One of our TCPmaker customers sent the following question:
"I appears to me that the screen size in which I build my screen is fixed, e.g. I cannot change the size of the background, and I cannot move graphics elements any further than the edge of my development screen. Is this true, or what am I missing?"
Let's explore what he was talking about, because with TCPmaker 's Flash content, the size of the active area actually scales itself automatically: with the size of the browser window, and ultimately, with the size of the screen. This has lots of useful consequences!
First, let's view some TCPmaker content in a relatively large window:
Next, let's drag the corner of the browser window to shrink it to a much smaller size. (This is the same as if you were viewing your TCPmaker content on a much smaller screen, like a smart phone.)
Notice that the Menu and toolbar controls of the browser program itself crowded in to the smaller window, and that the browser's toolbar itself is only partly shown.
However, you will see that your entire TCPmaker page, and all the controls on it, will scale down proportionally. Yet it all still looks correct, and still works perfectly. (Now, just for grins, see what happens when you try that with the HTML forms that are in the Microchip TCPIP demo project...)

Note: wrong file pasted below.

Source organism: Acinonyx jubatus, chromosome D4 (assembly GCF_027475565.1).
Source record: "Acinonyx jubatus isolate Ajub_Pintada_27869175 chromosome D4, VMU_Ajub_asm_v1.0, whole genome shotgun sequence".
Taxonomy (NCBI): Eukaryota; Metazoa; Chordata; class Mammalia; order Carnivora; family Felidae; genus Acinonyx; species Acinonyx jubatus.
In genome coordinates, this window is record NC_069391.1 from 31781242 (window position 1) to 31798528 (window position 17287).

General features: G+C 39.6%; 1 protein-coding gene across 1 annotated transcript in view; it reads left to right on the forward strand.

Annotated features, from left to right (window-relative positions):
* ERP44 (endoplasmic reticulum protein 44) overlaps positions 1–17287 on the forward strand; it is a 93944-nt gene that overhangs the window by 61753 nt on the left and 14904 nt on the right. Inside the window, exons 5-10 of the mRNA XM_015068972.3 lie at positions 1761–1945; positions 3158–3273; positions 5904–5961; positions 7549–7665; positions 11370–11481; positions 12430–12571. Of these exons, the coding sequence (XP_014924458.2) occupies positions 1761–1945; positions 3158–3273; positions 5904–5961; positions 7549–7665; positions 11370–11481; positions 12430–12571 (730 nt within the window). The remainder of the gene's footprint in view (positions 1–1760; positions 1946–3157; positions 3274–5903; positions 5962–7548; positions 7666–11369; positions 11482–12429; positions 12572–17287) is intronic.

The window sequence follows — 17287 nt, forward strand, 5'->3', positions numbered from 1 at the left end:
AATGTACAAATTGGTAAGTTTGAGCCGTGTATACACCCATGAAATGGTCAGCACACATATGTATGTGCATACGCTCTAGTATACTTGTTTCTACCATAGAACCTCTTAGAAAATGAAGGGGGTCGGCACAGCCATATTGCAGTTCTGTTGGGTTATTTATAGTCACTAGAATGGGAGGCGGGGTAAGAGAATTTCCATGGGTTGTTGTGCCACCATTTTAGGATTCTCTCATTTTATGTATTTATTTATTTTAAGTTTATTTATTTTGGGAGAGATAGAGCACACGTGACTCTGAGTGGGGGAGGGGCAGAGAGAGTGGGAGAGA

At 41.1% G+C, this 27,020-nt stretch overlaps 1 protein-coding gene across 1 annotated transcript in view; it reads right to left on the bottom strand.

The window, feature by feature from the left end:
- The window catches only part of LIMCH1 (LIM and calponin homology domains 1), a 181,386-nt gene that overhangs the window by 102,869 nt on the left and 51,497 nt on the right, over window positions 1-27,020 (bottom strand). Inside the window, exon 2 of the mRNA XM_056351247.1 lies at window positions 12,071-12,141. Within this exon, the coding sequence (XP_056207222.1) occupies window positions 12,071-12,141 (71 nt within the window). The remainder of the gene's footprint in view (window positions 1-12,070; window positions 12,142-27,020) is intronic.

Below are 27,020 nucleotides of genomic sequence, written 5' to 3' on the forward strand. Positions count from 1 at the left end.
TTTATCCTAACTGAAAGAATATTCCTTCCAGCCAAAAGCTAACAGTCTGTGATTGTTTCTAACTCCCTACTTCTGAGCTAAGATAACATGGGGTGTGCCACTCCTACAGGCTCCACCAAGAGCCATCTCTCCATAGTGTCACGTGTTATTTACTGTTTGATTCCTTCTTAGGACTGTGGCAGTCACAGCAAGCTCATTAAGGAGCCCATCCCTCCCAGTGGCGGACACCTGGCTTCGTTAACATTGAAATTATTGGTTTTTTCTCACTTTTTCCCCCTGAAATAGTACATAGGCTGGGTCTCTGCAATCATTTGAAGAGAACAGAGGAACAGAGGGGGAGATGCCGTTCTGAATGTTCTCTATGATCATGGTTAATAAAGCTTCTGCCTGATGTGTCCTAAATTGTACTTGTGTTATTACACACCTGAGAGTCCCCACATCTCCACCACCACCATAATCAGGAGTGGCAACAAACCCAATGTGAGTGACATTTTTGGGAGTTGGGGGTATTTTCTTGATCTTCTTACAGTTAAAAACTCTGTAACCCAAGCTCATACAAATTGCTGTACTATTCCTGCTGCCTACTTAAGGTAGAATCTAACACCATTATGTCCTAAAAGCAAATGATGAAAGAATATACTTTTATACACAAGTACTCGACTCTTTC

This is completely automatic - you don't need to do anything to your TCPmaker project to make this happen.
What would have happened if we had just shrunk the browser window or screen in the vertical dimension only? We'd see something like this:
Again, TCPmaker automatically scaled the content so you could see the entire page, without missing anything. Since you changed the aspect ratio of the browser window, TCPmaker showed more of the black area of the underlying HTML page that TCPmaker's Flash content is sitting on. That's why you see those black "wings" on either side of the actual page of controls.
Now here's an important benefit of TCPmaker's Flash content: Even if you are viewing your TCPmaker content on a small screen, you aren't stuck with having to squint at tiny controls. You can easily zoom in to magnify the content, and then pan around to view just the area of the content that you want to view.
Here's how it works in a Firefox browser on a PC:
Place your cursor in the active area of your TCPmaker content, and click the right mouse button. That will bring up a popup context menu, as shown in the screen shot above. You can then click menu items to zoom in or out, set the image quality (which is set to best quality by default), and even get a printout of your page.
You can do this zooming in on that small screen as well, so you can get a clearer image or a larger button to click on if you need it.